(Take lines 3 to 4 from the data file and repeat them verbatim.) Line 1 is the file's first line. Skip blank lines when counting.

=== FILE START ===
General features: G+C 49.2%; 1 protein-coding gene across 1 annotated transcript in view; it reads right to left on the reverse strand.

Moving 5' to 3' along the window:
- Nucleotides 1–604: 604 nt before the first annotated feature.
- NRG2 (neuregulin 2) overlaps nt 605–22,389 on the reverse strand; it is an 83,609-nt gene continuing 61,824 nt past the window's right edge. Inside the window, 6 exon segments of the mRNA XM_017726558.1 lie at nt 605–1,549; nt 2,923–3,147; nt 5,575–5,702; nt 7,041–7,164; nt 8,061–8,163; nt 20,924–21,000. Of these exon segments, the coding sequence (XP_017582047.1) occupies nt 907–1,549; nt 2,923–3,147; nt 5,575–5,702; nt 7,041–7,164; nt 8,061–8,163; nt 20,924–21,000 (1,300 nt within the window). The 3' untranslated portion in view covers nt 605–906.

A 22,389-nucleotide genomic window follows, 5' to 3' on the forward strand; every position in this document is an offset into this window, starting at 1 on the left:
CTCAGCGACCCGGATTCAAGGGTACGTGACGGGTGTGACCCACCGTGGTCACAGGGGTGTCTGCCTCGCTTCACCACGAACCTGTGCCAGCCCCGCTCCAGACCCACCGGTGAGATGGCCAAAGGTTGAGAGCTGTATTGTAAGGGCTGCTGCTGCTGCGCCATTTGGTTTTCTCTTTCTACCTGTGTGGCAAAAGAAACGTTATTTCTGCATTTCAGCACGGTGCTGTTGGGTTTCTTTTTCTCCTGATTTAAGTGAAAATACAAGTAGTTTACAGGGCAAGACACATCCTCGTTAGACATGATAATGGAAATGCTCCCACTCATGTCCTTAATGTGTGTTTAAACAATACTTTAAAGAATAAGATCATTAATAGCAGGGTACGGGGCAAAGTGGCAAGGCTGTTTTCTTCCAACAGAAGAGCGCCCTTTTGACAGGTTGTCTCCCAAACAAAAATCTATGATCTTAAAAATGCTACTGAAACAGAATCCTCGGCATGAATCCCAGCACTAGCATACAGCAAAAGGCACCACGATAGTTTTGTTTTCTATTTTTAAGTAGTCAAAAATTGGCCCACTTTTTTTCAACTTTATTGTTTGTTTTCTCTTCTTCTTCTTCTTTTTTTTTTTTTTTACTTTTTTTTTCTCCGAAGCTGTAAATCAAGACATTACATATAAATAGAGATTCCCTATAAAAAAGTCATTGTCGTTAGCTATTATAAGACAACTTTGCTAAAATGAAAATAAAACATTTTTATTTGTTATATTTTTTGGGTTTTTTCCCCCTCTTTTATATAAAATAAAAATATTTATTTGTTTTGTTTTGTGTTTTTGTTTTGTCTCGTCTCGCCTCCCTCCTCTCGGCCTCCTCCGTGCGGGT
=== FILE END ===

- Nucleotides 1–604: 604 nt before the first annotated feature.
- NRG2 (neuregulin 2) overlaps nt 605–22,389 on the reverse strand; it is an 83,609-nt gene continuing 61,824 nt past the window's right edge. Inside the window, 6 exon segments of the mRNA XM_017726558.1 lie at nt 605–1,549; nt 2,923–3,147; nt 5,575–5,702; nt 7,041–7,164; nt 8,061–8,163; nt 20,924–21,000. Of these exon segments, the coding sequence (XP_017582047.1) occupies nt 907–1,549; nt 2,923–3,147; nt 5,575–5,702; nt 7,041–7,164; nt 8,061–8,163; nt 20,924–21,000 (1,300 nt within the window). The 3' untranslated portion in view covers nt 605–906.